The current obsession with the federal budget deficit obscures an important point about the nature and purpose of productive investments. Popular wisdom holds that government expenditure "crowds out" private investment. But the reverse may now be closer to the truth. A significant portion of the investments undertaken by American corporations in recent years has been unrelated to the task of improving American competitiveness, while many of the most important types of productive investment can be undertaken only by the public sector.
Even as America’s trade deficit has widened, American-owned corporations have continued to maintain their competitiveness by going overseas. Recent studies reveal that, while the percentage of world markets held by American corporations exporting from the United States has steadily declined during the last quarter-century, such declines have been offset by the gains of American corporations exporting from other nations. Economists Robert E. Lipsey and Irving B. Kravis have calculated that American multinational corporations accounted for over 17 percent of world exports in 1966, and their share has remained about the same since then. By the 1980s, almost half of the total exports of American multinational corporations came from their production facilities outside the United States, up from one-third or so 25 years earlier.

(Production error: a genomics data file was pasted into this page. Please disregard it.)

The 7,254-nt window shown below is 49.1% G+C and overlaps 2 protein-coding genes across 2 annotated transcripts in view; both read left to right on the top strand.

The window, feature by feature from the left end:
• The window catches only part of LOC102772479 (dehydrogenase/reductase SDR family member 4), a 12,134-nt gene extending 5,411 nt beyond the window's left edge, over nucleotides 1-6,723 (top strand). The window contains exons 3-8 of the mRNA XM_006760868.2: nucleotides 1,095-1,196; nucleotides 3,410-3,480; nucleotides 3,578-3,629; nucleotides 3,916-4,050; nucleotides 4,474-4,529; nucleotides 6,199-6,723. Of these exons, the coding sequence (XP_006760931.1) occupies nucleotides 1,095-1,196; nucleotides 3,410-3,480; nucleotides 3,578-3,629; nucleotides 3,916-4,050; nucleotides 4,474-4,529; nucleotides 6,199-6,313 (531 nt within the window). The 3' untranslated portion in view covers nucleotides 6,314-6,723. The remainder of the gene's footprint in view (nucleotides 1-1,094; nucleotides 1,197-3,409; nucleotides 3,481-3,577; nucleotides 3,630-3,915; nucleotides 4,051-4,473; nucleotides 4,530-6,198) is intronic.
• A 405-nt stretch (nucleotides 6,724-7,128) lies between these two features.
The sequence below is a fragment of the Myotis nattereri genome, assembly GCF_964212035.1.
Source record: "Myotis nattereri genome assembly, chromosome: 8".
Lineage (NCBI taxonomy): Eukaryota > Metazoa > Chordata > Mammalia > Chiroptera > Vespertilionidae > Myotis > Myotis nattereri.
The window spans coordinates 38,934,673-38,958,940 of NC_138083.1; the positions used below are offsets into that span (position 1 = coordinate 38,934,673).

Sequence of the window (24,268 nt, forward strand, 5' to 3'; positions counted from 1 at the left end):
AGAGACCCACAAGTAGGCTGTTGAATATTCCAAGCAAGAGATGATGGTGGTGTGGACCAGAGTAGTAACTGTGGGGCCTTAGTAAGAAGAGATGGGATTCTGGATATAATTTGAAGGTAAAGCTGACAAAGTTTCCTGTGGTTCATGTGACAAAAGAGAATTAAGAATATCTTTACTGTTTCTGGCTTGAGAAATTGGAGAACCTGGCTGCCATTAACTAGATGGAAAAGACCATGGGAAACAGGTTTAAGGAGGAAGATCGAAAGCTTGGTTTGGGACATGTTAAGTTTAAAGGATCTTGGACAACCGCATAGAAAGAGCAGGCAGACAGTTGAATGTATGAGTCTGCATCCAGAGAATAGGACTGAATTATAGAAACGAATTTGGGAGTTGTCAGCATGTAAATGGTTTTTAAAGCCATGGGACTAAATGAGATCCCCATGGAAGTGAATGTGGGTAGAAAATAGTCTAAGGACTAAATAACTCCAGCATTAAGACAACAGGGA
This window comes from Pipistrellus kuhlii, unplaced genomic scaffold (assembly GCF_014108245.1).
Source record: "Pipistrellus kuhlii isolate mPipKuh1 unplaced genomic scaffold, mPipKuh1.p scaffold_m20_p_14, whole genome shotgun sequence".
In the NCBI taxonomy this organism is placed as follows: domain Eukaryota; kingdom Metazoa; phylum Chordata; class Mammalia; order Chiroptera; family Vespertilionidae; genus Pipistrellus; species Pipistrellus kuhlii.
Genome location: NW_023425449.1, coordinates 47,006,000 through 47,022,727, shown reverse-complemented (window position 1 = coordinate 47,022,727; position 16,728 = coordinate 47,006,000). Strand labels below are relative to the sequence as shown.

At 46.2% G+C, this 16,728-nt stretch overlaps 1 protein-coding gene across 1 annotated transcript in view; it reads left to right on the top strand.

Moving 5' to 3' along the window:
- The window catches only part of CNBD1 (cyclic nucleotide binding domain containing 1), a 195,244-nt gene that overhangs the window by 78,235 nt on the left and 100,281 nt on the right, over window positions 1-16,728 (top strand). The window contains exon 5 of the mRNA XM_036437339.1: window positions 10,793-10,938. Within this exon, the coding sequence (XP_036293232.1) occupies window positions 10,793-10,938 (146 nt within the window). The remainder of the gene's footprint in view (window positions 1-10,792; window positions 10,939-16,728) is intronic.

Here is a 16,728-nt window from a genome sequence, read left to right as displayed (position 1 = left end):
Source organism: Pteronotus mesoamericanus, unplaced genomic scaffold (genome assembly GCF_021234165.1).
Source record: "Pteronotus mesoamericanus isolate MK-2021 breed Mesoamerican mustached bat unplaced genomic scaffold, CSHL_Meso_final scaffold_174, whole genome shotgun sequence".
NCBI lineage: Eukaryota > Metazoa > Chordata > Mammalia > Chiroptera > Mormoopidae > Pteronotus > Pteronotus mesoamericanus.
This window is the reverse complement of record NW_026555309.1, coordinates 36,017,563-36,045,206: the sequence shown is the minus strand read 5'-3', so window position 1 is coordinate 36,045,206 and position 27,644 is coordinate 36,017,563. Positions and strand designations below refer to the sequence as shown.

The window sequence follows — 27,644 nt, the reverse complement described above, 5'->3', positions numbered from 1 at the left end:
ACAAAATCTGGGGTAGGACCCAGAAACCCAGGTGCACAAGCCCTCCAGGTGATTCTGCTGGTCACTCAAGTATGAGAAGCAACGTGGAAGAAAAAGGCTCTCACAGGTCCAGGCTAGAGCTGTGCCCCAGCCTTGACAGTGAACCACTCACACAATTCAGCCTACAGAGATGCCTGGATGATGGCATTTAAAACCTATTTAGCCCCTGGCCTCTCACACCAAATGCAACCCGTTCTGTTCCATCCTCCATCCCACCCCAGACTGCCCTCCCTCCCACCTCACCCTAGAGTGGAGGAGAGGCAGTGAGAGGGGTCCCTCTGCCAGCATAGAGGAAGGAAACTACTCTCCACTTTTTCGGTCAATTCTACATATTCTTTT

The trend is not limited to giant multinationals. According to one recent study by McKinsey & Company, America’s most profitable mid-sized companies expanded their overseas production at an annual rate of 20 percent between 1981 and 1986—significantly faster than less profitable companies of similar size.